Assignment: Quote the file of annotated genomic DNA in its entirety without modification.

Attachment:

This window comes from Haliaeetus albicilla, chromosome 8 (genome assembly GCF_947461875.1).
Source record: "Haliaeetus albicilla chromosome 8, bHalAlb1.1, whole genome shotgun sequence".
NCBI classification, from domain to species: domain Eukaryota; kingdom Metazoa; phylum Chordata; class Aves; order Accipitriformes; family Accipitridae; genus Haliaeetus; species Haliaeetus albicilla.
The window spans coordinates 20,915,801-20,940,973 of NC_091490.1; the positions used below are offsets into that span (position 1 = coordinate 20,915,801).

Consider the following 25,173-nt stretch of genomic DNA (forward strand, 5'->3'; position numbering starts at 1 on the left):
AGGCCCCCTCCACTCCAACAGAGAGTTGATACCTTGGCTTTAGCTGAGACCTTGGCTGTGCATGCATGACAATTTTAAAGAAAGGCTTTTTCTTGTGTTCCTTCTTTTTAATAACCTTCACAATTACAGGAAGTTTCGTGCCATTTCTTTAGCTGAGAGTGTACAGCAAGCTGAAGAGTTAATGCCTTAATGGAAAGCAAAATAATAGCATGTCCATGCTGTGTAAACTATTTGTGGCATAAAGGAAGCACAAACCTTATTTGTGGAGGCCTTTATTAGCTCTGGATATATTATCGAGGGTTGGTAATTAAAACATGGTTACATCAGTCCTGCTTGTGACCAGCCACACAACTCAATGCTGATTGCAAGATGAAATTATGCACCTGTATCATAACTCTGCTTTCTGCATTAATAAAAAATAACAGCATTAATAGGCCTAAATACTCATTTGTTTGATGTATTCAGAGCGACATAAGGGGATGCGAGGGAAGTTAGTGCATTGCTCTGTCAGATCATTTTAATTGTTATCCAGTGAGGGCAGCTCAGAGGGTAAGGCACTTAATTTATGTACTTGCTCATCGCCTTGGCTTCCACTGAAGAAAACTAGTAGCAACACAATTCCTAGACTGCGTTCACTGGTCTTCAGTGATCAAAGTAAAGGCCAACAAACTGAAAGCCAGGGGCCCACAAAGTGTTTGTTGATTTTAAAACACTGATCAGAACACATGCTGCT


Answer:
This window comes from Haliaeetus albicilla, chromosome 8 (genome assembly GCF_947461875.1).
Source record: "Haliaeetus albicilla chromosome 8, bHalAlb1.1, whole genome shotgun sequence".
NCBI classification, from domain to species: domain Eukaryota; kingdom Metazoa; phylum Chordata; class Aves; order Accipitriformes; family Accipitridae; genus Haliaeetus; species Haliaeetus albicilla.
The window spans coordinates 20,915,801-20,940,973 of NC_091490.1; the positions used below are offsets into that span (position 1 = coordinate 20,915,801).

Consider the following 25,173-nt stretch of genomic DNA (forward strand, 5'->3'; position numbering starts at 1 on the left):
AGGCCCCCTCCACTCCAACAGAGAGTTGATACCTTGGCTTTAGCTGAGACCTTGGCTGTGCATGCATGACAATTTTAAAGAAAGGCTTTTTCTTGTGTTCCTTCTTTTTAATAACCTTCACAATTACAGGAAGTTTCGTGCCATTTCTTTAGCTGAGAGTGTACAGCAAGCTGAAGAGTTAATGCCTTAATGGAAAGCAAAATAATAGCATGTCCATGCTGTGTAAACTATTTGTGGCATAAAGGAAGCACAAACCTTATTTGTGGAGGCCTTTATTAGCTCTGGATATATTATCGAGGGTTGGTAATTAAAACATGGTTACATCAGTCCTGCTTGTGACCAGCCACACAACTCAATGCTGATTGCAAGATGAAATTATGCACCTGTATCATAACTCTGCTTTCTGCATTAATAAAAAATAACAGCATTAATAGGCCTAAATACTCATTTGTTTGATGTATTCAGAGCGACATAAGGGGATGCGAGGGAAGTTAGTGCATTGCTCTGTCAGATCATTTTAATTGTTATCCAGTGAGGGCAGCTCAGAGGGTAAGGCACTTAATTTATGTACTTGCTCATCGCCTTGGCTTCCACTGAAGAAAACTAGTAGCAACACAATTCCTAGACTGCGTTCACTGGTCTTCAGTGATCAAAGTAAAGGCCAACAAACTGAAAGCCAGGGGCCCACAAAGTGTTTGTTGATTTTAAAACACTGATCAGAACACATGCTGCT